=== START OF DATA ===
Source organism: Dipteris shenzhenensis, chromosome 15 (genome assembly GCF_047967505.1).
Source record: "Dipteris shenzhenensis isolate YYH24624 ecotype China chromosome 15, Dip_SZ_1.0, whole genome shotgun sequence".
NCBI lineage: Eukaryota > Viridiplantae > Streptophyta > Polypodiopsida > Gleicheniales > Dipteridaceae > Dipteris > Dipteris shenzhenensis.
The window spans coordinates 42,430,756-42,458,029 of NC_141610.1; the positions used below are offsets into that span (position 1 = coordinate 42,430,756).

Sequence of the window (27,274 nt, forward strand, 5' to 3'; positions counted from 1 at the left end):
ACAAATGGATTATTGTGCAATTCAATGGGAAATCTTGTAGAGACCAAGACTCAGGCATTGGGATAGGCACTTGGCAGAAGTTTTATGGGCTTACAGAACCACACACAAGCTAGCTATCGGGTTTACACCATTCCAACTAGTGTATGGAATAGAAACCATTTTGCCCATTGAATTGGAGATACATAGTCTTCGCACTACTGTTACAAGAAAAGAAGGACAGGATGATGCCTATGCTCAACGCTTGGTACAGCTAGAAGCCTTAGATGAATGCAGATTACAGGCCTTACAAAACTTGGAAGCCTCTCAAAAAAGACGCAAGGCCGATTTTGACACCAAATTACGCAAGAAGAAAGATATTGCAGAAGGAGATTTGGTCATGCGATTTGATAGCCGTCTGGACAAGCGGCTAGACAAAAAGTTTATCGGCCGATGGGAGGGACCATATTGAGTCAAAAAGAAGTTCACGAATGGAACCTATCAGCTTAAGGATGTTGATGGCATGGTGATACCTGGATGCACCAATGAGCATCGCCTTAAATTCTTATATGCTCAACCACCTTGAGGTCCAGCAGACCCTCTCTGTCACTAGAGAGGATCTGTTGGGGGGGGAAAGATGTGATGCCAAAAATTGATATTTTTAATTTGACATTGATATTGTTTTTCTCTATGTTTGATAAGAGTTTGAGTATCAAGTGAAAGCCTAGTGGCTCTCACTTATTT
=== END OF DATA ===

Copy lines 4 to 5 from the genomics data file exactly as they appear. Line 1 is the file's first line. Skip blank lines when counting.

The window spans coordinates 42,430,756-42,458,029 of NC_141610.1; the positions used below are offsets into that span (position 1 = coordinate 42,430,756).

Sequence of the window (27,274 nt, forward strand, 5' to 3'; positions counted from 1 at the left end):